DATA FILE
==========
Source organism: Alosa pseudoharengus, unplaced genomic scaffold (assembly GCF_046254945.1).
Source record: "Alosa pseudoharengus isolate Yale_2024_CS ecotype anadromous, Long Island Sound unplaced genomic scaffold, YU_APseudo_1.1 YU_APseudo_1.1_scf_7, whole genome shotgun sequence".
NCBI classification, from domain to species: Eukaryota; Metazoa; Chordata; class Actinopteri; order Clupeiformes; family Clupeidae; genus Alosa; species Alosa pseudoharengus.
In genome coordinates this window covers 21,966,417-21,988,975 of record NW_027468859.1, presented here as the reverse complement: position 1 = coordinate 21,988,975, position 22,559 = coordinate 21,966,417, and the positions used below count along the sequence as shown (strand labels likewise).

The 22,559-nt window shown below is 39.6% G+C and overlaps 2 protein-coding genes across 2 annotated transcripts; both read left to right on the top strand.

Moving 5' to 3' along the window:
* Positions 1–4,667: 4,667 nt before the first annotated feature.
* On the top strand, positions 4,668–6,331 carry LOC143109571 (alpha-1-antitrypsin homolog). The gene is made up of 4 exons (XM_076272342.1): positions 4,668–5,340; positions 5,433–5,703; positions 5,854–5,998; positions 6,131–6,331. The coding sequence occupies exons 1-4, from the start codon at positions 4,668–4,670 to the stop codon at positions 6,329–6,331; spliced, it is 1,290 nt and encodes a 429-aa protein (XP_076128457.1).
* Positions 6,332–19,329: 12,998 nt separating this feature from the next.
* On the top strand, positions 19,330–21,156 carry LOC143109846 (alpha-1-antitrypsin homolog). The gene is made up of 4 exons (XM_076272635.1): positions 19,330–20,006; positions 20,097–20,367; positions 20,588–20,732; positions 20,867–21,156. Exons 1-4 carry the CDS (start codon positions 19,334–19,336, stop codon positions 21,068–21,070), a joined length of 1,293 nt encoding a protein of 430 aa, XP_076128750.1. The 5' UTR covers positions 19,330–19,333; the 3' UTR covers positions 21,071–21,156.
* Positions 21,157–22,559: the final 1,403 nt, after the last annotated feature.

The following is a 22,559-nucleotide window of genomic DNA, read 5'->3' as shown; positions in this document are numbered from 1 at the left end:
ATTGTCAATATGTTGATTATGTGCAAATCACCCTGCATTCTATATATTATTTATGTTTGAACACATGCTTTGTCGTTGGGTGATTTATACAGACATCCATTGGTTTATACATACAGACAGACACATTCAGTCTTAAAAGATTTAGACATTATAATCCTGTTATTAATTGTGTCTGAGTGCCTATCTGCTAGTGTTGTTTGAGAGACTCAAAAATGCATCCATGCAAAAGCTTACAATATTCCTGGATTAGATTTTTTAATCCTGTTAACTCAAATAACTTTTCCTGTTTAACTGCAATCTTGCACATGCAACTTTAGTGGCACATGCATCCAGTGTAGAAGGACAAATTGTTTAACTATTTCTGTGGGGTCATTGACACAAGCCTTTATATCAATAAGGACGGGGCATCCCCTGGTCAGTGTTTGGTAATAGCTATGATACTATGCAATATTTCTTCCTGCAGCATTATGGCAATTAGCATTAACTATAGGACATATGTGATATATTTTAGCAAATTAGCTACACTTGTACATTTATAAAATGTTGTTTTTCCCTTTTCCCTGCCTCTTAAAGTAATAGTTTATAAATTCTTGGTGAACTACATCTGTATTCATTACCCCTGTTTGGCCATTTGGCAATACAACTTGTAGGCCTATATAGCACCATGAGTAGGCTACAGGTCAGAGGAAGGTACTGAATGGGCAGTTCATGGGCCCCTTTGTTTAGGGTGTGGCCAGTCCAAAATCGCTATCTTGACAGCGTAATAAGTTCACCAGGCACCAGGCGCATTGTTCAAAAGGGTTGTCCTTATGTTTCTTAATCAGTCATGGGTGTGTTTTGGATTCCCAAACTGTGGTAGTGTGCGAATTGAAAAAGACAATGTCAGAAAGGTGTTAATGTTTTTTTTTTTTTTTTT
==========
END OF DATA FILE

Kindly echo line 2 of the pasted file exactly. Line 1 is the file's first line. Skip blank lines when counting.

Source record: "Alosa pseudoharengus isolate Yale_2024_CS ecotype anadromous, Long Island Sound unplaced genomic scaffold, YU_APseudo_1.1 YU_APseudo_1.1_scf_7, whole genome shotgun sequence".